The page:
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Depression: How Music Therapy can help the most common illness of the future

There are many modern ways of putting it: burnout, exhaustion, stress, mental fatigue. All have roots in depression. Depression affects an estimated 350 million people worldwide, and by 2030 the World Health Organisation predicts that more people will be affected by it than any other illness.

Someone can receive a diagnosis of depression after experiencing five or more symptoms over a two-week period, including depressed mood, less interest in activities and things that would usually bring pleasure, feelings of worthlessness and a marked lack of energy.

There are also times in life where many of us experience a change in mood due to a life event or a particular area of life - burnout is the most current example of a condition bearing depression-like symptoms that is specifically related to work.

How can music therapy help?

The evidence suggests that music therapy can provide beneficial effects for people with depression. At the moment we can say this with certainty in the short term, and more research will enable us to know whether the effects can last on a longer basis. It has been tested the most when working alongside other treatments, such as medication and other kinds of therapy.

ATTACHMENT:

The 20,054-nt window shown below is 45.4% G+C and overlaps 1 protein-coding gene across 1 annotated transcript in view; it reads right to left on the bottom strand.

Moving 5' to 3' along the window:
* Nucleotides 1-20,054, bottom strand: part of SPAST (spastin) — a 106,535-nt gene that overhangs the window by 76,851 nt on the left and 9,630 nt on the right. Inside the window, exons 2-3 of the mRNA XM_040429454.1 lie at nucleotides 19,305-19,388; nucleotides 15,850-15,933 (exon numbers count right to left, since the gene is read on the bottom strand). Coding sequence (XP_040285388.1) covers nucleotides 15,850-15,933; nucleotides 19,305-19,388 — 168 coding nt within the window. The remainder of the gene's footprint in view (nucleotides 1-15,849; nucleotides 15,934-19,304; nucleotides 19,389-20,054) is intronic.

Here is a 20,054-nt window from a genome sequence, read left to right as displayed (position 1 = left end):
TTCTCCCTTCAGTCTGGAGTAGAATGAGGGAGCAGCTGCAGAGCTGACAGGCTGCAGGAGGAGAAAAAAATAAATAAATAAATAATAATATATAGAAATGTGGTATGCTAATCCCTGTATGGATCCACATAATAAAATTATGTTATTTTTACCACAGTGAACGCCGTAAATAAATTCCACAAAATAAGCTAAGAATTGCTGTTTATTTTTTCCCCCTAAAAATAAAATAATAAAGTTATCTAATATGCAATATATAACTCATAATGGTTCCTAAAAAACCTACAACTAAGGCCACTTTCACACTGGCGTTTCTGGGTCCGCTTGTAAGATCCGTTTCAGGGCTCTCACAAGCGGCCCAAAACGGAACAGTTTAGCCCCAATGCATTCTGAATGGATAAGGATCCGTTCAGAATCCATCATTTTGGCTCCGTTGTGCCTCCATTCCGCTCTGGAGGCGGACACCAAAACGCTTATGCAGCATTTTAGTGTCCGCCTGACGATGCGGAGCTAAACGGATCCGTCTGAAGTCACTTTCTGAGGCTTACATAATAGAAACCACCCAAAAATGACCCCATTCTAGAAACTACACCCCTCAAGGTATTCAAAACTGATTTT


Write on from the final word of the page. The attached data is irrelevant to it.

The biggest advantage music therapy has, over other types of therapy, is that it bypasses language. Using musical interventions, such as live music making and songwriting, the work can get to the heart of an issue much more directly. For someone with depression, who may find talking openly extremely difficult, using music may provide a way into therapy that might not have been possible using other means.

For more information on exactly how music therapy works, this article gives an excellent overview of the many ways musical interventions can be applied.

If you or someone you know is experiencing depressive symptoms and could benefit from music therapy, get in touch with NLMT here.

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